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Related Work

Table 8: Results on wire-code program compression in related work
  % of Gzip'd
Paper classfiles
Slim Binaries [KF97,KF,Fra97] 59
JShrink, DashO, and Jax 65 - 83
jar.gz format (§2.1) 55 - 85
Clazz format [HC98] 52 - 90
Jazz format [BHV98] 40 - 70
This paper (on programs > 10K bytes) 17 - 41

Many papers have argued and discussed different aspects of machine independent intermediate forms, such as their suitability for run-time optimization. Given the wide-spread use of Java, my goal was to develop a compact wire-code format for Java, without regard to the merits or problems of the Java virtual machine. A comparison of quoted compression results from related work is provided in Table 8.

Ernst et al. [EEF+97] discussed two kinds of code compression: wire-code and directly executable. The technique I have proposed is a wire code, so I will limit myself to comparisons with the wire-code described by Ernst et al. [EEF+97]. Ernst et al. consider only code segments of full executables, and thus don't deal with significant amounts of symbolic linkage information nor data such as strings and floating point constants. They use the lcc intermediate form [FH95], which is a tree based format. It has been suggested that a tree based intermediate form is more suited to compression [KF97]. Despite these differences, our basic approach is very similar: break out dissimilar objects into different streams which are compressed separately.

Michael Franz has proposed Slim Binaries [KF97,KF,Fra97] as a mechanism for distribution of compact, machine independent programs. It is based on an encoding of the abstract syntax tree and symbol table of a program. The papers on Slim Binaries do not give details of the encoding, but do give limited experimental results (Table 8).

Lars Raeder Clausen et al. [CSCM98] describe a method of factoring Java classfiles by finding custom macros or opcodes, similar to the techniques described in [EEF+97]. They focus on embedded systems with small amounts of memory, and focus on reducing the size of bytescodes for loaded classfiles. Their techniques reduce the size of the bytecodes to about 70% - 80% of their original uncompressed size and require modifications to the JVM.

Normally, an entire class file must be transmitted before a class loader will start to process it, and an entire jar file is transfered before it is used by a class loader. Krintz et al. [KCLZ98] describe methods that determine (based on profile information) which classes and methods are likely to be needed first, transmit the data needed for these classes and methods first, and allow execution to start while the remaining information about classes and methods is still being transferred. Invoking a method which hasn't arrived yet blocks until the method arrives. I have incorporated parts of this idea in my provision for eager class loading (§11). Intermingling different classes could change the effectiveness of compression (since there would likely not be as much locality of reference).

Tools such as Jax [LTS], Dash-O and JShrink perform shrinking and obfuscation by renaming classes, methods and fields to have short, meaningless names and stripping out debugging information. The Jax tool (and perhaps the others) performs transformations such as removing methods that are never called and merging a class into its superclass when it can prove that such a transformation doesn't effect the semantics of the program. These tools typically give reductions of 17% - 32% of the classfile size. Surprisingly, the techniques of Section 2, applied after applying DashO, gave an additional reduction of 2% in the size of the resulting compressed jar file. The apparent reason is the DashO doesn't sort the constant pool, leading to poorer compression. Transformations applied by these tools could be usefully combined with the techniques in this paper to provide greater compression than either technique alone. Tools such as Jax are particularlly using when an application uses a small portion of a library that is not installed on most clients. By extracting just the used portion of the library, the potential savings are unbounded.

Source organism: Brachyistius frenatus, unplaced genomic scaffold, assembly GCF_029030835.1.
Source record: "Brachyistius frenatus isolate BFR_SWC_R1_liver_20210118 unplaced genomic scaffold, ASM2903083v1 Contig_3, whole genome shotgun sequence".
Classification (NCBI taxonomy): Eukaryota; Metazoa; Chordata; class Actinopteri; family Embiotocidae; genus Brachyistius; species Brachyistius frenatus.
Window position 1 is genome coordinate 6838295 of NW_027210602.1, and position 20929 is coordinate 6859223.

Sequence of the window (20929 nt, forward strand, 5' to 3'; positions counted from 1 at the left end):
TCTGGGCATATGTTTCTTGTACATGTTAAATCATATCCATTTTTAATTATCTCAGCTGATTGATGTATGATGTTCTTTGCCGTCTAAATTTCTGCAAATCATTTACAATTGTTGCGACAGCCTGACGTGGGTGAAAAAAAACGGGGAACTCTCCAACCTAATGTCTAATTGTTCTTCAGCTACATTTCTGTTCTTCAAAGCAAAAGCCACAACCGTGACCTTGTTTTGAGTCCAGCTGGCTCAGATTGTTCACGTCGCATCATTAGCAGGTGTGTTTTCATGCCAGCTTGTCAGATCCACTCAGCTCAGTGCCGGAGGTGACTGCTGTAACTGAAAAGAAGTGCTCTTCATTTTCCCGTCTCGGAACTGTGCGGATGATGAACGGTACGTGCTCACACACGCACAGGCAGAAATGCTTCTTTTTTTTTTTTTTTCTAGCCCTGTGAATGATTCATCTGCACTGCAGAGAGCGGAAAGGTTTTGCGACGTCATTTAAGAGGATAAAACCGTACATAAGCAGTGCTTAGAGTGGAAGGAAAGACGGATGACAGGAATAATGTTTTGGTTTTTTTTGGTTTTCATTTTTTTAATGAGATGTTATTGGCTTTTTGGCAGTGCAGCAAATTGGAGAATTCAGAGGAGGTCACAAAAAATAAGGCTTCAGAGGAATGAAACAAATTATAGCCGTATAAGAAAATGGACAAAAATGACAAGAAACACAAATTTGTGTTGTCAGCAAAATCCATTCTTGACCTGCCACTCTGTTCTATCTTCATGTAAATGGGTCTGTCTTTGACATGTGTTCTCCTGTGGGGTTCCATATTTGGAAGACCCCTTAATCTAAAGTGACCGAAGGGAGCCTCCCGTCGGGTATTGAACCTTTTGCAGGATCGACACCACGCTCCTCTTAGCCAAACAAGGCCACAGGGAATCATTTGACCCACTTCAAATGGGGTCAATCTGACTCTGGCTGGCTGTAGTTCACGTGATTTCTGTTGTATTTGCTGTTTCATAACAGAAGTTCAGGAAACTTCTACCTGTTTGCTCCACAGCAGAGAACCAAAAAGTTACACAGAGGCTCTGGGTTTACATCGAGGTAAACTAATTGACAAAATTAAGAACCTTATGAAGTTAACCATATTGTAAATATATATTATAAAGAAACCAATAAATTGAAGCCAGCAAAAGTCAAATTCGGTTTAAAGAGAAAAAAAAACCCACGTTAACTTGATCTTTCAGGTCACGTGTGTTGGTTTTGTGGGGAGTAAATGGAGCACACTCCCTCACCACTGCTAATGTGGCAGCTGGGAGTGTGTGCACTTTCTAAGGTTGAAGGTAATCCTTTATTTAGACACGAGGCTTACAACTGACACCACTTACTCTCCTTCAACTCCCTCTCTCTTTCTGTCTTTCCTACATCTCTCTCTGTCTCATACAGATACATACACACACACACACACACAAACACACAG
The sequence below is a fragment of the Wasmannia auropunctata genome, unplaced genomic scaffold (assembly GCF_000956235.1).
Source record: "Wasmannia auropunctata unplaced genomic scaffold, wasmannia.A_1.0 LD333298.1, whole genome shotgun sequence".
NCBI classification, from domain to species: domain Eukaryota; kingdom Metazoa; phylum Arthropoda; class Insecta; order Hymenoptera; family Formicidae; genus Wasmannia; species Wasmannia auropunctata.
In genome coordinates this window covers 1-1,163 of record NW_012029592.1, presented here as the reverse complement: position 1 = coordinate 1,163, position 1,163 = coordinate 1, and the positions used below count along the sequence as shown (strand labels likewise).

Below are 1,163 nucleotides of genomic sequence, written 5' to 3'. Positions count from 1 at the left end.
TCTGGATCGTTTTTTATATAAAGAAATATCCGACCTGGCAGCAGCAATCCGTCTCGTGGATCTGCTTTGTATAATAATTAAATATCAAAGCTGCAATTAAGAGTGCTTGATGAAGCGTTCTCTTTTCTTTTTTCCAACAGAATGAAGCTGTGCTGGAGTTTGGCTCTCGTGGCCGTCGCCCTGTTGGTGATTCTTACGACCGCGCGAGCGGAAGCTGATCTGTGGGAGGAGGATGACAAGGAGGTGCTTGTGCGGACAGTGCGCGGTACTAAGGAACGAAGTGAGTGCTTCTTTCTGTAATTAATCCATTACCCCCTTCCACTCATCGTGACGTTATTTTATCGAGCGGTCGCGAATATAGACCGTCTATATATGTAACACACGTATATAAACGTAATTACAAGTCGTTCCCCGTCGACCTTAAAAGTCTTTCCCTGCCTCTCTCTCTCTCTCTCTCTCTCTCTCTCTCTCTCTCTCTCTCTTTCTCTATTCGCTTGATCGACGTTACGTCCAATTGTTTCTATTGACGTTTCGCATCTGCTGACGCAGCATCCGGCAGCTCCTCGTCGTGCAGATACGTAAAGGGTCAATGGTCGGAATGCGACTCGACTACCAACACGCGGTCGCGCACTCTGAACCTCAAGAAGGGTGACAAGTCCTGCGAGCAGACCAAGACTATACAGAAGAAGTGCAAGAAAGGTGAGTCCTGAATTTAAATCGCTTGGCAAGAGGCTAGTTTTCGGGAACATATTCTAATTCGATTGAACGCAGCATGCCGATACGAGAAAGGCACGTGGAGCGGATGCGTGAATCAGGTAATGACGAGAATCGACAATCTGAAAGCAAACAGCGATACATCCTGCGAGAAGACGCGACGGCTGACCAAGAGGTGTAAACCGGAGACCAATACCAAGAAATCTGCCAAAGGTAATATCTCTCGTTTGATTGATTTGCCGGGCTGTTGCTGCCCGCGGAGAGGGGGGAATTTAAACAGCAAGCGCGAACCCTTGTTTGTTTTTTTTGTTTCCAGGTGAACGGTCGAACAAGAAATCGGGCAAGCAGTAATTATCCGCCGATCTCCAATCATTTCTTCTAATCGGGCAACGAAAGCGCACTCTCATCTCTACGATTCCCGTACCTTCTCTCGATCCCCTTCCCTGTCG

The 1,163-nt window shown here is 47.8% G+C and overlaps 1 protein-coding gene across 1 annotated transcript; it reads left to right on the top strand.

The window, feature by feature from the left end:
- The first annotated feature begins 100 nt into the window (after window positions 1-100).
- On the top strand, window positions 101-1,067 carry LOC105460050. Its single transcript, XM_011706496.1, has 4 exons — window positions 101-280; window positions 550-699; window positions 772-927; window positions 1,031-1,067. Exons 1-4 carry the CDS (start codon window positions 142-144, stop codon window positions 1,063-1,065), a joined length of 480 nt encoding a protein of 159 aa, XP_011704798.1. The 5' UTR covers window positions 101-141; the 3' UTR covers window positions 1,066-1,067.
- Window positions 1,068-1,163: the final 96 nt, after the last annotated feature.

Jazz compression

The Jazz format [BHV98] is also a custom compressed format for collections of Java class files. In that regard, it is very similar to the work described in this paper. However, the Jazz format does not achieve as good compression rations as the work described here. The Jazz format is a less radical format. It retains the existing kinds of Constant Pool entries, although it uses a global constant pool, sharing them across classfiles. But it doesn't do the factoring my work does, which eliminates the repetition of package names in classnames and of classnames in signatures. Also, it uses a fixed Huffman encoding indices for each kind of constant pool entry, that doesn't take locality of reference into account.

The Clazz format described by Horspool and Corless [HC98] was a predecessor of the Jazz format. While there are a number of similarities, the Clazz format is applied to individual classfiles in isolation, and therefore does not achieve a high compression as Jazz or the compression techniques described in this paper.

next up previous
Next: Conclusion Up: Compressing Java Class Files Previous: Jar functionality
William Pugh